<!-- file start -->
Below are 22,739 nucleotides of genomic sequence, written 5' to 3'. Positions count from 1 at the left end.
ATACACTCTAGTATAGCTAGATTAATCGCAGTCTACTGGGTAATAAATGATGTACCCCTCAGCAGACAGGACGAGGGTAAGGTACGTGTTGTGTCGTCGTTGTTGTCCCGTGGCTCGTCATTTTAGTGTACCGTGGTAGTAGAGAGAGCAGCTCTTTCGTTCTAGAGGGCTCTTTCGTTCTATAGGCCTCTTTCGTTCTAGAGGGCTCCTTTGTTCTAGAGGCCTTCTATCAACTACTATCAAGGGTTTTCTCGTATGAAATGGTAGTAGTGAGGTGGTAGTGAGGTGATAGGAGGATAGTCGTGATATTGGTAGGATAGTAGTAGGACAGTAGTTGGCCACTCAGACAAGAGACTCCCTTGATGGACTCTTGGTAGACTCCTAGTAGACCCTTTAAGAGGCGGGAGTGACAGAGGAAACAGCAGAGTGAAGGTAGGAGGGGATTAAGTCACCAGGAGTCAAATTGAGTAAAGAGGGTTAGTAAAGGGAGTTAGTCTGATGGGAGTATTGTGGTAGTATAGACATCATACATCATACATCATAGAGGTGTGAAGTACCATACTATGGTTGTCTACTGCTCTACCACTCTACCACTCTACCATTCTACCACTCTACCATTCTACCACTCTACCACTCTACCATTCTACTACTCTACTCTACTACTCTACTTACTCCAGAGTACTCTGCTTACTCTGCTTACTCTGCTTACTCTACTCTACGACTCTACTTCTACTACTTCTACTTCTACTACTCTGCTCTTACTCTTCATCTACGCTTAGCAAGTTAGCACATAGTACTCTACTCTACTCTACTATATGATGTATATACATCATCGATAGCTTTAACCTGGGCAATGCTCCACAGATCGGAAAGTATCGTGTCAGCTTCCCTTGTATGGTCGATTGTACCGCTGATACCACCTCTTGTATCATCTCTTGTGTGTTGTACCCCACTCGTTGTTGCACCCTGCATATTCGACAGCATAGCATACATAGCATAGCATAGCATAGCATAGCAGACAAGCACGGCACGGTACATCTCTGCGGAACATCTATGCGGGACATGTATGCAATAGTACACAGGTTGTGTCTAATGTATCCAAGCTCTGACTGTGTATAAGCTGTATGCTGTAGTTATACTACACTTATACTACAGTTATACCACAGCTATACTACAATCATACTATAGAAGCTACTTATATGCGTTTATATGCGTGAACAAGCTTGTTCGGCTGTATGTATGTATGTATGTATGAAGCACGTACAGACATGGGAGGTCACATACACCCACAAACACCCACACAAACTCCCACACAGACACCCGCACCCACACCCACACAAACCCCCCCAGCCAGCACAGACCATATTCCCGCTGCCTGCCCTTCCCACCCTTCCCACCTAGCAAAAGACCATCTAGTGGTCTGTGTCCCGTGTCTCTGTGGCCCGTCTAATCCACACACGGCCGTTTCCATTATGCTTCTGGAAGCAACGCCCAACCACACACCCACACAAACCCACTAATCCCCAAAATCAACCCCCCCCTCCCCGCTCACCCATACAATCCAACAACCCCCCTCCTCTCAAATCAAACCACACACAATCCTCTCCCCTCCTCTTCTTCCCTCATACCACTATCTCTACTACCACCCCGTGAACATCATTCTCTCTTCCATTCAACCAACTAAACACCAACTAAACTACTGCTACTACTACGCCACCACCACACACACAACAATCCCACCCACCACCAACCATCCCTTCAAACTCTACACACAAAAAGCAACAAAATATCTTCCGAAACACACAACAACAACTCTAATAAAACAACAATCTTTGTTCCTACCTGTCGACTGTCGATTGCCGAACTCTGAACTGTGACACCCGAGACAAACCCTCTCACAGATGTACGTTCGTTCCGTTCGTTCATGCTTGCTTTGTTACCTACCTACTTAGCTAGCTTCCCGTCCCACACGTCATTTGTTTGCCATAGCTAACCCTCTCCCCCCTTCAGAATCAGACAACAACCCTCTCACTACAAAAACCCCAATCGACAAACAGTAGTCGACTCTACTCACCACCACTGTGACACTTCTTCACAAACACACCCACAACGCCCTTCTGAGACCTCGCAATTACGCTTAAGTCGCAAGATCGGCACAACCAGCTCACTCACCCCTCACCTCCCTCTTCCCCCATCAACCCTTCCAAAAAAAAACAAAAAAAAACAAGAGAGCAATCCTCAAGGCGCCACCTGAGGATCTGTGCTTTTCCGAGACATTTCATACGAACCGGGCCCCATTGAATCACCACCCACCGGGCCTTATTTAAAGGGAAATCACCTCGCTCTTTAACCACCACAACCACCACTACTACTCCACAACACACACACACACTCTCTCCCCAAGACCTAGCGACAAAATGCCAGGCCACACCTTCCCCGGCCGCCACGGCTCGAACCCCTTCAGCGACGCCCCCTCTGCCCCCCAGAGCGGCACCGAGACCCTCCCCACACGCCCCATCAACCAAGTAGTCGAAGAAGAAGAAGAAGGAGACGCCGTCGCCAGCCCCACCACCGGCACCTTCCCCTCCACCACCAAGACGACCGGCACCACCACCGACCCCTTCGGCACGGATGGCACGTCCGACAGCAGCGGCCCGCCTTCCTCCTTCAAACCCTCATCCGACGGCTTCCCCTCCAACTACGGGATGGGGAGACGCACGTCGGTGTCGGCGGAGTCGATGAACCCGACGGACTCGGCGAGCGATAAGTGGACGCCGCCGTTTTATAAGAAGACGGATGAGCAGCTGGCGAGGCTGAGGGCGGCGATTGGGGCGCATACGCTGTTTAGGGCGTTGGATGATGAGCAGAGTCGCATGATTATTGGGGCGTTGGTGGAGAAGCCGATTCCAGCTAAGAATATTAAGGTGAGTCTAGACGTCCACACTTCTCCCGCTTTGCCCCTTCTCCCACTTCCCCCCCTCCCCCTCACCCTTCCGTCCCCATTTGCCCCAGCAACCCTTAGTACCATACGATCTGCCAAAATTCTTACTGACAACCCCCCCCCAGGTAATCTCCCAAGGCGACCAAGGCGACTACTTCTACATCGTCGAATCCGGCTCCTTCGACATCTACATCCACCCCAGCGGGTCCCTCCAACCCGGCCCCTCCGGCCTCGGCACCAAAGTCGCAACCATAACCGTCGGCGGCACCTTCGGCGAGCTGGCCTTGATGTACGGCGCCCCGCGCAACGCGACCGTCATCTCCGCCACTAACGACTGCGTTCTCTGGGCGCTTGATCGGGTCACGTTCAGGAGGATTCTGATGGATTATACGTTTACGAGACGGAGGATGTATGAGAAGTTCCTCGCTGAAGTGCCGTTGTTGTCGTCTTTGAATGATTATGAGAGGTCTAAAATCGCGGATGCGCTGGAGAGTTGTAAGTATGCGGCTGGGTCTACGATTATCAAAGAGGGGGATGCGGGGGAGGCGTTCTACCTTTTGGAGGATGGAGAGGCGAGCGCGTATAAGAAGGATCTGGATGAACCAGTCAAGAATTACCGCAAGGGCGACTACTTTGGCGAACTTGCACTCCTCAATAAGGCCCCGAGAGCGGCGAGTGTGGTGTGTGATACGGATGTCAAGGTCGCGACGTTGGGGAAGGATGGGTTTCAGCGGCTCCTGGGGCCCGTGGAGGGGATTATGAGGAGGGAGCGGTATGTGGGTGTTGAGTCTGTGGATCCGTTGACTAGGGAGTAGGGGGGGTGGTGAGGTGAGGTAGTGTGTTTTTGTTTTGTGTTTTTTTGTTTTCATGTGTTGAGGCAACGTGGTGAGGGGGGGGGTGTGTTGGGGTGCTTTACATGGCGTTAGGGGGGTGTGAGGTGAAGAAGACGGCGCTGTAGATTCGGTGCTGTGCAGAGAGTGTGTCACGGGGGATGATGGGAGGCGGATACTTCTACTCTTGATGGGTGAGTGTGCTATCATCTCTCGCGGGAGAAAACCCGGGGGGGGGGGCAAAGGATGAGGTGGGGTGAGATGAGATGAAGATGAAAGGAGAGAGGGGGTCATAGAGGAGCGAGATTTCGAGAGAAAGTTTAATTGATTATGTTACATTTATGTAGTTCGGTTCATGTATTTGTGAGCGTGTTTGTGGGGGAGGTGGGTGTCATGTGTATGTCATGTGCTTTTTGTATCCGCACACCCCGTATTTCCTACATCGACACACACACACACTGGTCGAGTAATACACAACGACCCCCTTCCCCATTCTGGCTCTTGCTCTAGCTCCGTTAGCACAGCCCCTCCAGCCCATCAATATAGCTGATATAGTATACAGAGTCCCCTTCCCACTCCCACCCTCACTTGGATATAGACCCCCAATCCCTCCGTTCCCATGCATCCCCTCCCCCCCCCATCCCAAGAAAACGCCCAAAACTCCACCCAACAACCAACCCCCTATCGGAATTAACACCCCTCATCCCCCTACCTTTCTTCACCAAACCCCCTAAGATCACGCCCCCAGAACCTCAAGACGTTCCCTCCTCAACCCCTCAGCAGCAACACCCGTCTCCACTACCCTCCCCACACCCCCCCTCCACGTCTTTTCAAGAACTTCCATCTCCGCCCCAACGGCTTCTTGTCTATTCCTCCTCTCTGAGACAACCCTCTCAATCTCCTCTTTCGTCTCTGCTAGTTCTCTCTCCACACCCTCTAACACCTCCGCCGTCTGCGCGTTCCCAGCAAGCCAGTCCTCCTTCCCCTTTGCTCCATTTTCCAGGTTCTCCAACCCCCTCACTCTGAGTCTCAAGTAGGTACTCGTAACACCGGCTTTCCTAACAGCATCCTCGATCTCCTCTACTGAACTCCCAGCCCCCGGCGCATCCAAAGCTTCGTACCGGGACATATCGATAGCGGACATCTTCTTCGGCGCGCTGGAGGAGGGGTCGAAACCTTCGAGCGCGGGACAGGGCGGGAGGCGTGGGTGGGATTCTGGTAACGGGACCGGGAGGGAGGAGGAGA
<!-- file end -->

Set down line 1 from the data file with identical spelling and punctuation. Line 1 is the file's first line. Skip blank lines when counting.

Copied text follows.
Below are 22,739 nucleotides of genomic sequence, written 5' to 3'. Positions count from 1 at the left end.